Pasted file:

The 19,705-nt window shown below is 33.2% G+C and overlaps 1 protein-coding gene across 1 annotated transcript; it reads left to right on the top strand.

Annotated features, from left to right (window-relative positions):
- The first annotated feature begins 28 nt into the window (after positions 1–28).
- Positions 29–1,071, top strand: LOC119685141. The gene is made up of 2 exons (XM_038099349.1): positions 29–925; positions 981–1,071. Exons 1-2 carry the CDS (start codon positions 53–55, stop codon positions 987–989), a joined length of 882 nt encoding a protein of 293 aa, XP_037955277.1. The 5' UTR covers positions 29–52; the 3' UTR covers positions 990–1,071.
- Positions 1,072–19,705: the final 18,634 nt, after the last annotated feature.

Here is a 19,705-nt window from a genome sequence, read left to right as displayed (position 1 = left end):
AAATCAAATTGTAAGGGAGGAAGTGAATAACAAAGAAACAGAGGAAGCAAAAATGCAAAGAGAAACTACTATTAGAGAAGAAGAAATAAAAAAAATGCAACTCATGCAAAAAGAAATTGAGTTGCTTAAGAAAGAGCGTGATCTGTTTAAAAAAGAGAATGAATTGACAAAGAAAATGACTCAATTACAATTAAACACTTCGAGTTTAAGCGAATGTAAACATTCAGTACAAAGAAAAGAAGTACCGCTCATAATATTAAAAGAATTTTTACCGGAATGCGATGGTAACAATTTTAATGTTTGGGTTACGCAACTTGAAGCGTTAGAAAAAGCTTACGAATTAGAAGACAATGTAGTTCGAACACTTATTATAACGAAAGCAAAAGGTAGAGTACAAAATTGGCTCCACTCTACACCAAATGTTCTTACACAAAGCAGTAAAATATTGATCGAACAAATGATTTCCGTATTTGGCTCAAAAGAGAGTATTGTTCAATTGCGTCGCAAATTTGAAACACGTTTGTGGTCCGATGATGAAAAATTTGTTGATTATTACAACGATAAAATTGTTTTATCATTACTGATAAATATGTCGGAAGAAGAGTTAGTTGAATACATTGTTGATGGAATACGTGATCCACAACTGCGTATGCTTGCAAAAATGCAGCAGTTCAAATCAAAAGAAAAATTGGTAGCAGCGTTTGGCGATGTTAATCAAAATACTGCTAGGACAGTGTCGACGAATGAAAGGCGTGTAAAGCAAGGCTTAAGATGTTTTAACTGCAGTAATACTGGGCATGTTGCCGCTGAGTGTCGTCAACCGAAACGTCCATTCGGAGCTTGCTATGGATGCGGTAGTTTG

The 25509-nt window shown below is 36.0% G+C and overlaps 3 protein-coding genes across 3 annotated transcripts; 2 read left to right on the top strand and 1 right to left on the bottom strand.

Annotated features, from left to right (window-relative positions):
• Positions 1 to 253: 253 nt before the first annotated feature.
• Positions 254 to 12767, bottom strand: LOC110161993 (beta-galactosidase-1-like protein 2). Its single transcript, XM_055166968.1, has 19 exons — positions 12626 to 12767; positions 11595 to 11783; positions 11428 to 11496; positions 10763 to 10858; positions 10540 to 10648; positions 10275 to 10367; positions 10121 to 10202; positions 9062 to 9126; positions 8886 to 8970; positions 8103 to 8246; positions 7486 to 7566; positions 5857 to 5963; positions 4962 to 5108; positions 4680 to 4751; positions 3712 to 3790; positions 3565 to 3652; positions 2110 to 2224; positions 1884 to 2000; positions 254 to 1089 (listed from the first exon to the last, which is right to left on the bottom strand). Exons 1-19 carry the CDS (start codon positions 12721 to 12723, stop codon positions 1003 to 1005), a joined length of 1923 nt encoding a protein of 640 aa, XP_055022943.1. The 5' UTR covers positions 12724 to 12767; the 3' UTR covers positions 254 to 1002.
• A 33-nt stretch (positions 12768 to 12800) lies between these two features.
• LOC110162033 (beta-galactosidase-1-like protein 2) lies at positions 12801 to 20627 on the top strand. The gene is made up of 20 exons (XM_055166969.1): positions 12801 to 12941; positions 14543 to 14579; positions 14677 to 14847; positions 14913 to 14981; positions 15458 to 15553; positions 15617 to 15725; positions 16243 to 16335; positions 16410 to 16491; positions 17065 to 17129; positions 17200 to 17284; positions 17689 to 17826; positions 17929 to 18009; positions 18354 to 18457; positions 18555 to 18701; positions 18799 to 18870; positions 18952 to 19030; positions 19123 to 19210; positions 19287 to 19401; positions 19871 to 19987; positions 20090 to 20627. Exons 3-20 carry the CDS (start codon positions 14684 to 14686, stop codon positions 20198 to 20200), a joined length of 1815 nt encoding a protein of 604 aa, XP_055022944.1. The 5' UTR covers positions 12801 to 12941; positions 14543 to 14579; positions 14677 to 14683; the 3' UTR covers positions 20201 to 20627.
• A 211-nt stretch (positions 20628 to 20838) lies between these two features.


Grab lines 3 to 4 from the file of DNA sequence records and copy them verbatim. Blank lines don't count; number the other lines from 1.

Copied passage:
- The first annotated feature begins 28 nt into the window (after positions 1–28).
- Positions 29–1,071, top strand: LOC119685141. The gene is made up of 2 exons (XM_038099349.1): positions 29–925; positions 981–1,071. Exons 1-2 carry the CDS (start codon positions 53–55, stop codon positions 987–989), a joined length of 882 nt encoding a protein of 293 aa, XP_037955277.1. The 5' UTR covers positions 29–52; the 3' UTR covers positions 990–1,071.